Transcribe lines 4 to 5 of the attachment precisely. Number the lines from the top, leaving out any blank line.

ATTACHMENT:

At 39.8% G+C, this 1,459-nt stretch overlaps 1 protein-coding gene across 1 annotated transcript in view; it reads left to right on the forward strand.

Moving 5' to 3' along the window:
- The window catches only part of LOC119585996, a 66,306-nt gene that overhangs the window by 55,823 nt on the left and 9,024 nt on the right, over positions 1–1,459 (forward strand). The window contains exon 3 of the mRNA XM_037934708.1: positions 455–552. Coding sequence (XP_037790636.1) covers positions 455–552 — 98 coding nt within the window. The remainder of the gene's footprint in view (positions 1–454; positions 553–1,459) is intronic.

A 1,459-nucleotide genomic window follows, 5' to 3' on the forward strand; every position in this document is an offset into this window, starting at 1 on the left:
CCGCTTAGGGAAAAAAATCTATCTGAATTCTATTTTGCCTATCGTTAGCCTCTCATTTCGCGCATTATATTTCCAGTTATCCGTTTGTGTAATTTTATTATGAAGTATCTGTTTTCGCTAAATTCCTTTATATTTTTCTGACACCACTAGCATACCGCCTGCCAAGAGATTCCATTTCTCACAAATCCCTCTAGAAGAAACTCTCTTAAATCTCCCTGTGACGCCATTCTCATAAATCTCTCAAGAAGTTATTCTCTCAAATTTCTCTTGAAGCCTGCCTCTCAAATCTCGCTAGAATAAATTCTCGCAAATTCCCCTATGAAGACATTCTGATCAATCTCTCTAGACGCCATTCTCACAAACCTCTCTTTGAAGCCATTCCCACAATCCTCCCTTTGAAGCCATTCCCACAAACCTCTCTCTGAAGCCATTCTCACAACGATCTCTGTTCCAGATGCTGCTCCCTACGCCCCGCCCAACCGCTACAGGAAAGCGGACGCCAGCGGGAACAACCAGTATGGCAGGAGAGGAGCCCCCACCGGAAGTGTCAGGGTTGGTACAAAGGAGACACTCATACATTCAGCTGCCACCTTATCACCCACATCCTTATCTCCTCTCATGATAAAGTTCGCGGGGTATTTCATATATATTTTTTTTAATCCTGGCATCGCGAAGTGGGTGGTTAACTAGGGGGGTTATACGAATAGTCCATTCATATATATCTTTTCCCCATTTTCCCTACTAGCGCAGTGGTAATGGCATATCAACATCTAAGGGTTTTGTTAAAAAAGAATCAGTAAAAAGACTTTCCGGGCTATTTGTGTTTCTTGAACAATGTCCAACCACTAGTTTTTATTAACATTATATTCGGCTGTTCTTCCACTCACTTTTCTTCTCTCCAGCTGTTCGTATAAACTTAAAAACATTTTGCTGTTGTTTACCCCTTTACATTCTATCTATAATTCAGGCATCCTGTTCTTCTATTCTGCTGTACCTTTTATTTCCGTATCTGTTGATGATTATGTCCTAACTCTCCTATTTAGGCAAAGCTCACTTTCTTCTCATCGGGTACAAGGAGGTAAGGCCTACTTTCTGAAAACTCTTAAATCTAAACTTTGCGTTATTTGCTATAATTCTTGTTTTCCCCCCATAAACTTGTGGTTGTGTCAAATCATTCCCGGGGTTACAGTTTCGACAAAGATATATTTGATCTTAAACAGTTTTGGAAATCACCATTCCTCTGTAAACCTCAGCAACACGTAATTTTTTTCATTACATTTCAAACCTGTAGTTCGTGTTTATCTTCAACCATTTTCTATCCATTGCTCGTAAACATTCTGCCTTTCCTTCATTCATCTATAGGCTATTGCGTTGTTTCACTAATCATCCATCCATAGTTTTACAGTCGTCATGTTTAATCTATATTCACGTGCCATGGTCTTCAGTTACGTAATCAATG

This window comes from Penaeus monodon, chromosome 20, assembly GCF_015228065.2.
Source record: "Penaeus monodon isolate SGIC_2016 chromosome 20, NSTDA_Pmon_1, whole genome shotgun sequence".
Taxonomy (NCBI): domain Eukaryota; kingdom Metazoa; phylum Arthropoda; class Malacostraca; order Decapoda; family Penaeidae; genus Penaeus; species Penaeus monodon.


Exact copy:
A 1,459-nucleotide genomic window follows, 5' to 3' on the forward strand; every position in this document is an offset into this window, starting at 1 on the left:
CCGCTTAGGGAAAAAAATCTATCTGAATTCTATTTTGCCTATCGTTAGCCTCTCATTTCGCGCATTATATTTCCAGTTATCCGTTTGTGTAATTTTATTATGAAGTATCTGTTTTCGCTAAATTCCTTTATATTTTTCTGACACCACTAGCATACCGCCTGCCAAGAGATTCCATTTCTCACAAATCCCTCTAGAAGAAACTCTCTTAAATCTCCCTGTGACGCCATTCTCATAAATCTCTCAAGAAGTTATTCTCTCAAATTTCTCTTGAAGCCTGCCTCTCAAATCTCGCTAGAATAAATTCTCGCAAATTCCCCTATGAAGACATTCTGATCAATCTCTCTAGACGCCATTCTCACAAACCTCTCTTTGAAGCCATTCCCACAATCCTCCCTTTGAAGCCATTCCCACAAACCTCTCTCTGAAGCCATTCTCACAACGATCTCTGTTCCAGATGCTGCTCCCTACGCCCCGCCCAACCGCTACAGGAAAGCGGACGCCAGCGGGAACAACCAGTATGGCAGGAGAGGAGCCCCCACCGGAAGTGTCAGGGTTGGTACAAAGGAGACACTCATACATTCAGCTGCCACCTTATCACCCACATCCTTATCTCCTCTCATGATAAAGTTCGCGGGGTATTTCATATATATTTTTTTTAATCCTGGCATCGCGAAGTGGGTGGTTAACTAGGGGGGTTATACGAATAGTCCATTCATATATATCTTTTCCCCATTTTCCCTACTAGCGCAGTGGTAATGGCATATCAACATCTAAGGGTTTTGTTAAAAAAGAATCAGTAAAAAGACTTTCCGGGCTATTTGTGTTTCTTGAACAATGTCCAACCACTAGTTTTTATTAACATTATATTCGGCTGTTCTTCCACTCACTTTTCTTCTCTCCAGCTGTTCGTATAAACTTAAAAACATTTTGCTGTTGTTTACCCCTTTACATTCTATCTATAATTCAGGCATCCTGTTCTTCTATTCTGCTGTACCTTTTATTTCCGTATCTGTTGATGATTATGTCCTAACTCTCCTATTTAGGCAAAGCTCACTTTCTTCTCATCGGGTACAAGGAGGTAAGGCCTACTTTCTGAAAACTCTTAAATCTAAACTTTGCGTTATTTGCTATAATTCTTGTTTTCCCCCCATAAACTTGTGGTTGTGTCAAATCATTCCCGGGGTTACAGTTTCGACAAAGATATATTTGATCTTAAACAGTTTTGGAAATCACCATTCCTCTGTAAACCTCAGCAACACGTAATTTTTTTCATTACATTTCAAACCTGTAGTTCGTGTTTATCTTCAACCATTTTCTATCCATTGCTCGTAAACATTCTGCCTTTCCTTCATTCATCTATAGGCTATTGCGTTGTTTCACTAATCATCCATCCATAGTTTTACAGTCGTCATGTTTAATCTATATTCACGTGCCATGGTCTTCAGTTACGTAATCAATG